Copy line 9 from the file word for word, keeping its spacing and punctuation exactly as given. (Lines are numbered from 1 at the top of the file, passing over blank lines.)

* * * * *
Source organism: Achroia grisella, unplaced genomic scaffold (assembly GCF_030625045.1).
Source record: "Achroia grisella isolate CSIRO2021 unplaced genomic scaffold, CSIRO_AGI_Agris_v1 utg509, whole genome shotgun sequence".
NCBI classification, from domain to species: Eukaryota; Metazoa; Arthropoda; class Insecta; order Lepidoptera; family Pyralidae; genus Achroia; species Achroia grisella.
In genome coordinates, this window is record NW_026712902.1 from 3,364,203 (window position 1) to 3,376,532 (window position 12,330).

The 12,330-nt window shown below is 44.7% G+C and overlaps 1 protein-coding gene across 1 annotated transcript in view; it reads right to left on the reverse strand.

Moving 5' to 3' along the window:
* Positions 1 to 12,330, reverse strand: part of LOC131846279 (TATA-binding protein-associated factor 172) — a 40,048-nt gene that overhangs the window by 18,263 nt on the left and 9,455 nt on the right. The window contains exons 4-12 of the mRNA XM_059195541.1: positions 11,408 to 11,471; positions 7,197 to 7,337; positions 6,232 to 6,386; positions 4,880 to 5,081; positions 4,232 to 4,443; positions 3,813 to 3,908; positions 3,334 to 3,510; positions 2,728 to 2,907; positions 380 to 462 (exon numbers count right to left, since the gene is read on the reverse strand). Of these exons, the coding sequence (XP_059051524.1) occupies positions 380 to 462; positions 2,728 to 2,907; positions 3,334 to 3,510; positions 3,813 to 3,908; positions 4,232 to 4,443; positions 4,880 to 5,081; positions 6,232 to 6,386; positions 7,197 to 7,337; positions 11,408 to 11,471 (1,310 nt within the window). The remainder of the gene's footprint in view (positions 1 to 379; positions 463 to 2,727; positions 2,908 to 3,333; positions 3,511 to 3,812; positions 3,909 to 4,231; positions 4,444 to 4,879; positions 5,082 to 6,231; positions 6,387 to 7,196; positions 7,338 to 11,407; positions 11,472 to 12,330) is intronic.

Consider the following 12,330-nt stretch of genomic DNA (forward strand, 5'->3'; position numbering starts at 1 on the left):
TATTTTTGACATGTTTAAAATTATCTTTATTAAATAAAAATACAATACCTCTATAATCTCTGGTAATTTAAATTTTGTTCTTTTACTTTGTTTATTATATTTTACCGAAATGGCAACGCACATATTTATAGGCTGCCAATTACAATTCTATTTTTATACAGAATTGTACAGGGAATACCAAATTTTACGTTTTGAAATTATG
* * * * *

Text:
TATTTTTGACATGTTTAAAATTATCTTTATTAAATAAAAATACAATACCTCTATAATCTCTGGTAATTTAAATTTTGTTCTTTTACTTTGTTTATTATATTTTACCGAAATGGCAACGCACATATTTATAGGCTGCCAATTACAATTCTATTTTTATACAGAATTGTACAGGGAATACCAAATTTTACGTTTTGAAATTATG